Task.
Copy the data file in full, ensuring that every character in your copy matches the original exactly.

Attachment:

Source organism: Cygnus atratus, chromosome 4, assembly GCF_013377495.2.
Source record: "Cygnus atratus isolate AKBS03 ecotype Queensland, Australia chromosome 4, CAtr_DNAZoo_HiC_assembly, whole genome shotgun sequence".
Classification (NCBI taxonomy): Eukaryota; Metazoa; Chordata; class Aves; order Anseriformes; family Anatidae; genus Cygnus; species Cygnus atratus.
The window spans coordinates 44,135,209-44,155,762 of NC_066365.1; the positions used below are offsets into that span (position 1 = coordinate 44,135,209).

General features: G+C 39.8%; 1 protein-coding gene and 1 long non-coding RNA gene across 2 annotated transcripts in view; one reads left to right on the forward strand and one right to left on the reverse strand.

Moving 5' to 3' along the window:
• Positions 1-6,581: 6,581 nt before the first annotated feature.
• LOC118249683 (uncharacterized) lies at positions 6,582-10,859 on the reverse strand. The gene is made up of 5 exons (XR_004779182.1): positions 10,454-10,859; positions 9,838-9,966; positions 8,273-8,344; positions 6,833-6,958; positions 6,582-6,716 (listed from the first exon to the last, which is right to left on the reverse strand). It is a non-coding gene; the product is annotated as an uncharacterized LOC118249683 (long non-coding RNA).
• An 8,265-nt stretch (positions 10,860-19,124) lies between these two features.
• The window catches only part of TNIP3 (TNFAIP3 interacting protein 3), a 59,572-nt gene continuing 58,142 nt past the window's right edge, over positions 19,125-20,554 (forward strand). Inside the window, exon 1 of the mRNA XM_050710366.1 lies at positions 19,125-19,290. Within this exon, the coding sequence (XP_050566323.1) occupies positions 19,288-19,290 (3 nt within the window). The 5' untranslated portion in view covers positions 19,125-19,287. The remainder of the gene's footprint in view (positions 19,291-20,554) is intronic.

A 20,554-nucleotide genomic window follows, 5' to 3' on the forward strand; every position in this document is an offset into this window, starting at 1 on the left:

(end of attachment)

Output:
Source organism: Cygnus atratus, chromosome 4, assembly GCF_013377495.2.
Source record: "Cygnus atratus isolate AKBS03 ecotype Queensland, Australia chromosome 4, CAtr_DNAZoo_HiC_assembly, whole genome shotgun sequence".
Classification (NCBI taxonomy): Eukaryota; Metazoa; Chordata; class Aves; order Anseriformes; family Anatidae; genus Cygnus; species Cygnus atratus.
The window spans coordinates 44,135,209-44,155,762 of NC_066365.1; the positions used below are offsets into that span (position 1 = coordinate 44,135,209).

General features: G+C 39.8%; 1 protein-coding gene and 1 long non-coding RNA gene across 2 annotated transcripts in view; one reads left to right on the forward strand and one right to left on the reverse strand.

Moving 5' to 3' along the window:
• Positions 1-6,581: 6,581 nt before the first annotated feature.
• LOC118249683 (uncharacterized) lies at positions 6,582-10,859 on the reverse strand. The gene is made up of 5 exons (XR_004779182.1): positions 10,454-10,859; positions 9,838-9,966; positions 8,273-8,344; positions 6,833-6,958; positions 6,582-6,716 (listed from the first exon to the last, which is right to left on the reverse strand). It is a non-coding gene; the product is annotated as an uncharacterized LOC118249683 (long non-coding RNA).
• An 8,265-nt stretch (positions 10,860-19,124) lies between these two features.
• The window catches only part of TNIP3 (TNFAIP3 interacting protein 3), a 59,572-nt gene continuing 58,142 nt past the window's right edge, over positions 19,125-20,554 (forward strand). Inside the window, exon 1 of the mRNA XM_050710366.1 lies at positions 19,125-19,290. Within this exon, the coding sequence (XP_050566323.1) occupies positions 19,288-19,290 (3 nt within the window). The 5' untranslated portion in view covers positions 19,125-19,287. The remainder of the gene's footprint in view (positions 19,291-20,554) is intronic.

A 20,554-nucleotide genomic window follows, 5' to 3' on the forward strand; every position in this document is an offset into this window, starting at 1 on the left: